Curious Bends – counting tigers, curing PTSD, farming in battlefields and more

1. Tracking tigers by keeping an eye out for their stripes “The software ExtractCompare, the first of its kind for tigers, projects photographs of tigers on to a three-dimensional surface, and tallies their stripe patterns, distinct as a barcode, against images stored in a database. When a “high similarity” score is reached, a successful identification … Read more

Possible first signal of dark matter detected

Dark matter is thought to make up more than 80% of the matter in our universe. However, it is relatively difficult to detect for various reasons. The two most important are because Scientists don’t know what the constituent particles of dark matter are, or how much they could weigh. There are various theories – each of … Read more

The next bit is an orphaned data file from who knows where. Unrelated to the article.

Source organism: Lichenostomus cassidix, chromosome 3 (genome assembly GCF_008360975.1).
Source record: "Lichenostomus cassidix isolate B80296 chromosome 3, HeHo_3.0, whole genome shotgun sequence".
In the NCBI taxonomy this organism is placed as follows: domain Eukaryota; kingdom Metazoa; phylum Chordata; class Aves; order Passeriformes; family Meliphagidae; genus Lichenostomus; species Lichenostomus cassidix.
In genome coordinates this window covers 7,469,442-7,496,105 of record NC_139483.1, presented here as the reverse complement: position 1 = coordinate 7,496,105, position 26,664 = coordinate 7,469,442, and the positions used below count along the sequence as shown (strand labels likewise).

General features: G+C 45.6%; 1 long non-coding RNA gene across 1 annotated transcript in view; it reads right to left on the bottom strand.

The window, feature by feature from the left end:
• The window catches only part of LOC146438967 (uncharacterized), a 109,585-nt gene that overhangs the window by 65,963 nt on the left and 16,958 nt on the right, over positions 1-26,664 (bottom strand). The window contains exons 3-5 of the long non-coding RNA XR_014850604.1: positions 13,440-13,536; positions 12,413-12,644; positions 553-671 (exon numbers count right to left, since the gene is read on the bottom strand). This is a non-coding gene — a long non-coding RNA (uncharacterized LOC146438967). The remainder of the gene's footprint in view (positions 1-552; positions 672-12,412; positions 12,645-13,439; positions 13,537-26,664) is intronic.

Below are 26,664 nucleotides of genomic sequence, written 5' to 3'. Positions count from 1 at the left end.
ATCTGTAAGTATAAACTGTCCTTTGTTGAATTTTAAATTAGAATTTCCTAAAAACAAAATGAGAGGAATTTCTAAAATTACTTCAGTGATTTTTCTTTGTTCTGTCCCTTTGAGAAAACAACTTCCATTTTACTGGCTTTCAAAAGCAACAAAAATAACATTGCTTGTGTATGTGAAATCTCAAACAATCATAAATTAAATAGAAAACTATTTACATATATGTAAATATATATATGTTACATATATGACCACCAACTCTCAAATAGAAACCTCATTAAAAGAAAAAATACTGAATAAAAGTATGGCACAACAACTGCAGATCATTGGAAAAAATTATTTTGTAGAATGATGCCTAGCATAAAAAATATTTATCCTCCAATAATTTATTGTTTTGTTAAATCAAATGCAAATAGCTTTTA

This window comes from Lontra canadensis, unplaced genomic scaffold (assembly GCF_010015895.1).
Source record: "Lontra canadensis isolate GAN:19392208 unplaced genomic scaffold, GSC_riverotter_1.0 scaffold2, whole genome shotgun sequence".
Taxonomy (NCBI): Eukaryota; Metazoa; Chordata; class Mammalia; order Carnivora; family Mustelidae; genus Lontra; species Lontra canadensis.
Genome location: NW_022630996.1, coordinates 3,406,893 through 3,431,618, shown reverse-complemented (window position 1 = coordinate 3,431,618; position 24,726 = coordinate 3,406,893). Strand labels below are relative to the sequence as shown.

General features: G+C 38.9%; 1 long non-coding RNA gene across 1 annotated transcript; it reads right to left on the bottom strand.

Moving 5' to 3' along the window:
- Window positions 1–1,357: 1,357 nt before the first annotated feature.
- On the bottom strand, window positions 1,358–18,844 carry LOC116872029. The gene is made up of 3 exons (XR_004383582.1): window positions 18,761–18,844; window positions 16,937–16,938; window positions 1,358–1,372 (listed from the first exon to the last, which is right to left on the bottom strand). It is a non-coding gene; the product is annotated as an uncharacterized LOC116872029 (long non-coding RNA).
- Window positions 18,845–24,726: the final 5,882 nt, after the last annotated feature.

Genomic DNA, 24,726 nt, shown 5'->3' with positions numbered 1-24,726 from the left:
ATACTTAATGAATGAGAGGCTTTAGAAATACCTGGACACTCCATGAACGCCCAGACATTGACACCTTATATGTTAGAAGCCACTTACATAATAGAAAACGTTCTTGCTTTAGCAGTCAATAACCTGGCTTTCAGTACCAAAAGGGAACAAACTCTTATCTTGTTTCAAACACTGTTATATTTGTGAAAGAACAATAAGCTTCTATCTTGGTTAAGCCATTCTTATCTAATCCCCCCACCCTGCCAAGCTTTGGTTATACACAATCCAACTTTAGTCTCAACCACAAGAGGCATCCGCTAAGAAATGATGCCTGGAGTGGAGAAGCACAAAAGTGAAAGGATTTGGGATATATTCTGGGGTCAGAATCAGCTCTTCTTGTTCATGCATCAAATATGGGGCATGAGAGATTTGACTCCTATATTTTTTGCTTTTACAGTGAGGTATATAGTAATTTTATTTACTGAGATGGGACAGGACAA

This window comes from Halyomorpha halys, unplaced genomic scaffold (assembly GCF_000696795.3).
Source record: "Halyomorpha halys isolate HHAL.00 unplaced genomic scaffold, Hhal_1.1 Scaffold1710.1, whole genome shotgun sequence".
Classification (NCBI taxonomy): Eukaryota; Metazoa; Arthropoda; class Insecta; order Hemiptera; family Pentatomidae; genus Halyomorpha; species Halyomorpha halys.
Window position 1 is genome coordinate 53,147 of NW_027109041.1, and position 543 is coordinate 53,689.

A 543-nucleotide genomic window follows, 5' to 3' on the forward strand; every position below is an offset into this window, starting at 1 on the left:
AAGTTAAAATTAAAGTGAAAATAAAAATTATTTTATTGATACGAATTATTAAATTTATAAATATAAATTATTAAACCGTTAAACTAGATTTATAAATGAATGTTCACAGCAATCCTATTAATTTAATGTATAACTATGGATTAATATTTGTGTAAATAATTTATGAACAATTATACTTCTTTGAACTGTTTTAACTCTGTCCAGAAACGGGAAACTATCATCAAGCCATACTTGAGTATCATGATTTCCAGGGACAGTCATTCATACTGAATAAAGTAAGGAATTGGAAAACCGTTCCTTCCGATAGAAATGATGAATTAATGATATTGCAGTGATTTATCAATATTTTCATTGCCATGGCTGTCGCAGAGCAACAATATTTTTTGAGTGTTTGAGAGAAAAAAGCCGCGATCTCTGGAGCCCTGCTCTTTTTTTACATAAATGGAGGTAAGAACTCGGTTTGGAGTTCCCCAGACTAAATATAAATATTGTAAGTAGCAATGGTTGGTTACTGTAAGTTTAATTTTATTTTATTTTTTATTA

Curious Bends – where Indians come from, Irrawady dolphins, human spaceflight and more

1. A genetic history: Where do Indians come from? “In 2005, K. Thangaraj and his colleagues at CCMB published their findings about the origin of Andaman islanders in the journal Science. The Onge turned out to have surprisingly unmixed origins. They had likely lived isolated in the islands since the arrival here of the first … Read more

The GSLV Mk-III is no jugaad

Scroll December 18, 2014 (Note: This piece was written in the future-tense and published before ISRO’s successful test flight this morning.) Come Thursday, the Indian Space Research Organisation will launch its GSLV Mk-III rocket from its launch pad in Sriharikota. In the run-up, most media attention has been on a conical module the rocket will … Read more

A new LHC: 10 things to look out for

Through an extraordinary routine, the most powerful machine built by humankind is slowly but surely gearing up for its relaunch in March 2015. The Large Hadron Collider (LHC), straddling the national borders of France and Switzerland, will reawaken after two years of upgrades and fixes to smash protons at nearly twice the energy it did during … Read more